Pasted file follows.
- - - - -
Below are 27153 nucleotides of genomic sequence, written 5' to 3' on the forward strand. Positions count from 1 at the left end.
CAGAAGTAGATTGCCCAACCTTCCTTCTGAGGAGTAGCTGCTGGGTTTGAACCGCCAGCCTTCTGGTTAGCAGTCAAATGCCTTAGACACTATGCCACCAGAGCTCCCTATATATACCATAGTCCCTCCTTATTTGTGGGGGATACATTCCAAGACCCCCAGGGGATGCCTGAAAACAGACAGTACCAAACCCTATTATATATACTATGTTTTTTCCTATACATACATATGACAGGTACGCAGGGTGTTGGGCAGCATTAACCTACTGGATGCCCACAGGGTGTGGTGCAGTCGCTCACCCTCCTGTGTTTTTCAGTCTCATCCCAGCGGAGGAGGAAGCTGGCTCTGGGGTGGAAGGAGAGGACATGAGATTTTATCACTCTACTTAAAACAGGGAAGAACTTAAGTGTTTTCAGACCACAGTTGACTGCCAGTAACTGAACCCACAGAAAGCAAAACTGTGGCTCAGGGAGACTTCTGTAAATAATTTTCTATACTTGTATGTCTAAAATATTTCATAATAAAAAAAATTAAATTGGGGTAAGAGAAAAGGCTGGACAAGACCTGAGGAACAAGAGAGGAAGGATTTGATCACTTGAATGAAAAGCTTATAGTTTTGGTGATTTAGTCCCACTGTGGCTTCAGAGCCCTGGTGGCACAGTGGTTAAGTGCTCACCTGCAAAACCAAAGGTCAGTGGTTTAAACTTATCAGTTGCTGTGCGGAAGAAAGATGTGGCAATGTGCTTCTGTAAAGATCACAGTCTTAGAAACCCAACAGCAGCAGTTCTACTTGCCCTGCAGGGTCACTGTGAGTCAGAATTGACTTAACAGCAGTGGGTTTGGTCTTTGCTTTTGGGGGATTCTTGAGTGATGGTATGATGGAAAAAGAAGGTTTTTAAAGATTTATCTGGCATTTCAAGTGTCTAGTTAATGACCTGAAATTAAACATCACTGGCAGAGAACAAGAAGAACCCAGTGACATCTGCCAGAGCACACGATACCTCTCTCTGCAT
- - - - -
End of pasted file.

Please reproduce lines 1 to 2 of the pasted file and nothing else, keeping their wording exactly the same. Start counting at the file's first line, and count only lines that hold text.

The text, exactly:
Below are 27153 nucleotides of genomic sequence, written 5' to 3' on the forward strand. Positions count from 1 at the left end.
CAGAAGTAGATTGCCCAACCTTCCTTCTGAGGAGTAGCTGCTGGGTTTGAACCGCCAGCCTTCTGGTTAGCAGTCAAATGCCTTAGACACTATGCCACCAGAGCTCCCTATATATACCATAGTCCCTCCTTATTTGTGGGGGATACATTCCAAGACCCCCAGGGGATGCCTGAAAACAGACAGTACCAAACCCTATTATATATACTATGTTTTTTCCTATACATACATATGACAGGTACGCAGGGTGTTGGGCAGCATTAACCTACTGGATGCCCACAGGGTGTGGTGCAGTCGCTCACCCTCCTGTGTTTTTCAGTCTCATCCCAGCGGAGGAGGAAGCTGGCTCTGGGGTGGAAGGAGAGGACATGAGATTTTATCACTCTACTTAAAACAGGGAAGAACTTAAGTGTTTTCAGACCACAGTTGACTGCCAGTAACTGAACCCACAGAAAGCAAAACTGTGGCTCAGGGAGACTTCTGTAAATAATTTTCTATACTTGTATGTCTAAAATATTTCATAATAAAAAAAATTAAATTGGGGTAAGAGAAAAGGCTGGACAAGACCTGAGGAACAAGAGAGGAAGGATTTGATCACTTGAATGAAAAGCTTATAGTTTTGGTGATTTAGTCCCACTGTGGCTTCAGAGCCCTGGTGGCACAGTGGTTAAGTGCTCACCTGCAAAACCAAAGGTCAGTGGTTTAAACTTATCAGTTGCTGTGCGGAAGAAAGATGTGGCAATGTGCTTCTGTAAAGATCACAGTCTTAGAAACCCAACAGCAGCAGTTCTACTTGCCCTGCAGGGTCACTGTGAGTCAGAATTGACTTAACAGCAGTGGGTTTGGTCTTTGCTTTTGGGGGATTCTTGAGTGATGGTATGATGGAAAAAGAAGGTTTTTAAAGATTTATCTGGCATTTCAAGTGTCTAGTTAATGACCTGAAATTAAACATCACTGGCAGAGAACAAGAAGAACCCAGTGACATCTGCCAGAGCACACGATACCTCTCTCTGCAT